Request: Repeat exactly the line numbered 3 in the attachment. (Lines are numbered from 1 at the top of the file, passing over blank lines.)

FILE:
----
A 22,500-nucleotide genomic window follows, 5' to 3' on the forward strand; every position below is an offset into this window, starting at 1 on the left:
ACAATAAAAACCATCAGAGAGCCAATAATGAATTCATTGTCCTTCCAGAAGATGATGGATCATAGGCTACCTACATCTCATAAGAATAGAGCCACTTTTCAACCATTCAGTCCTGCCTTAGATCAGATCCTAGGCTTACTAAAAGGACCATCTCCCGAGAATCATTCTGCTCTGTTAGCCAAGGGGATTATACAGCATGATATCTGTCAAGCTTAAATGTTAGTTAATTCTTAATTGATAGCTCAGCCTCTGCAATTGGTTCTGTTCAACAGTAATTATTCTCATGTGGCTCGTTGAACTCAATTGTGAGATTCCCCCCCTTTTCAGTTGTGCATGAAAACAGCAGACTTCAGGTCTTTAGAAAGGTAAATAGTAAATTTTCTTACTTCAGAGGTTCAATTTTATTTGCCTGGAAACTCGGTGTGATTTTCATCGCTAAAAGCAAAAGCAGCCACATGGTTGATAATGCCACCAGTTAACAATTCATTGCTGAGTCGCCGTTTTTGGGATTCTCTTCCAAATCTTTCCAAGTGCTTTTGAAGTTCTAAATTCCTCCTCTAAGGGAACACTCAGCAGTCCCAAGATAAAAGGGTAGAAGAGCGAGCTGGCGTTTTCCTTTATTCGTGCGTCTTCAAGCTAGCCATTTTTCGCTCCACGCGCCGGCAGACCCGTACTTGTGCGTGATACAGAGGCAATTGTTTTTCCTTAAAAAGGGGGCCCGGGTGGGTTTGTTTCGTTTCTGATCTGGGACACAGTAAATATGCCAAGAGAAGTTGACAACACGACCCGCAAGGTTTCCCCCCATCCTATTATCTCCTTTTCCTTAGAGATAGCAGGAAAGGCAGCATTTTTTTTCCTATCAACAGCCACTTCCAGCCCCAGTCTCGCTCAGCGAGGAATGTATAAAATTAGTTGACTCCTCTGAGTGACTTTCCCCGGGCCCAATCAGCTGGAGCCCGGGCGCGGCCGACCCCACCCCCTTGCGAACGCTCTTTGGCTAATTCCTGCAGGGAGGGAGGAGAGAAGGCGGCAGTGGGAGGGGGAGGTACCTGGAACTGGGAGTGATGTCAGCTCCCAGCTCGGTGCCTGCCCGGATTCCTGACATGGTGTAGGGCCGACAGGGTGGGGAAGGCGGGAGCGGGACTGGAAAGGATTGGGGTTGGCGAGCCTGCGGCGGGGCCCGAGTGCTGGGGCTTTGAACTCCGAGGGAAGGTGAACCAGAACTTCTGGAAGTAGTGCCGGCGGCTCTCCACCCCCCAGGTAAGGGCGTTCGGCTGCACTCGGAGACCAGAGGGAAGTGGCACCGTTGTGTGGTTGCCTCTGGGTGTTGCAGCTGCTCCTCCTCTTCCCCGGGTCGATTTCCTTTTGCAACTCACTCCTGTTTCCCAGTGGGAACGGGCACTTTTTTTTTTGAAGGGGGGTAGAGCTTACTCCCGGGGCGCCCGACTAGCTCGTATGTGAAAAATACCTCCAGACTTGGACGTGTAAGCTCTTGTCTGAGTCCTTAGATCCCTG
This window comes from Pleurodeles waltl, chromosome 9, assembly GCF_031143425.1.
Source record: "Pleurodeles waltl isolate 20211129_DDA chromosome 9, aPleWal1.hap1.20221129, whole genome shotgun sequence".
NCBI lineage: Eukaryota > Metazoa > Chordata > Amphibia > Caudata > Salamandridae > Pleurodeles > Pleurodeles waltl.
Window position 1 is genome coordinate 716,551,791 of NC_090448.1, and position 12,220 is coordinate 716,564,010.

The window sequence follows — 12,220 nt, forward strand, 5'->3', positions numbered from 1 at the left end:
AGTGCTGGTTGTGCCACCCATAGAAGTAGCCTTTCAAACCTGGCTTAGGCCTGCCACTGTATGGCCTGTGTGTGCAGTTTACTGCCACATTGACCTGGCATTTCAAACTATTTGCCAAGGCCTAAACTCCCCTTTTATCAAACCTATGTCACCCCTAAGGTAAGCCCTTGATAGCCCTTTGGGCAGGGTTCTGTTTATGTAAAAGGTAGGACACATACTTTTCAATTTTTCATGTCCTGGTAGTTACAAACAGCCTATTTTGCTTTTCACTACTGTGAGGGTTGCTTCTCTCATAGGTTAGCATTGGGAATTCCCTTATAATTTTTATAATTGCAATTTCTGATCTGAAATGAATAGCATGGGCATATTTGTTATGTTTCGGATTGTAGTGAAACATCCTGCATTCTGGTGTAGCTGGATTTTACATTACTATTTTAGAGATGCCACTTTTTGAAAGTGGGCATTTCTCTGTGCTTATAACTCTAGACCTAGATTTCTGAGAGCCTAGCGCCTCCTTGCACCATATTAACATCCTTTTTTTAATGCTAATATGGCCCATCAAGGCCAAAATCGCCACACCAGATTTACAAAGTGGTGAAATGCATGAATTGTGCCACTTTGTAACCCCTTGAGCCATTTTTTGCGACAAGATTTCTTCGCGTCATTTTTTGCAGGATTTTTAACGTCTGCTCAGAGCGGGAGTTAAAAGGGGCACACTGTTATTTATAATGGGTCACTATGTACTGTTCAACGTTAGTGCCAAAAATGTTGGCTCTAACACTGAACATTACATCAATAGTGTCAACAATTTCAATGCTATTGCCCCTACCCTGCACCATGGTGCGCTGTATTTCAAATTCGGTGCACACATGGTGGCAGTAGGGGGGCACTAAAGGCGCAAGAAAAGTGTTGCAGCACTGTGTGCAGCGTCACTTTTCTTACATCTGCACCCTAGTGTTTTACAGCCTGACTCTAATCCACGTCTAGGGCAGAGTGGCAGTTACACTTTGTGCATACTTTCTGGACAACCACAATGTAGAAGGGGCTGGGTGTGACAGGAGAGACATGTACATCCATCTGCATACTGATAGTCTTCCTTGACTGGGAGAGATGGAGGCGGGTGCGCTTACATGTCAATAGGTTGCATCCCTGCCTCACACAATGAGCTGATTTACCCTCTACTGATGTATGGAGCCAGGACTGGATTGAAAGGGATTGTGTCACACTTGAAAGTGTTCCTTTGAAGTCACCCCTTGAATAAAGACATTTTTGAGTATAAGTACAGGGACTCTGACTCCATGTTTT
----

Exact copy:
This window comes from Pleurodeles waltl, chromosome 9, assembly GCF_031143425.1.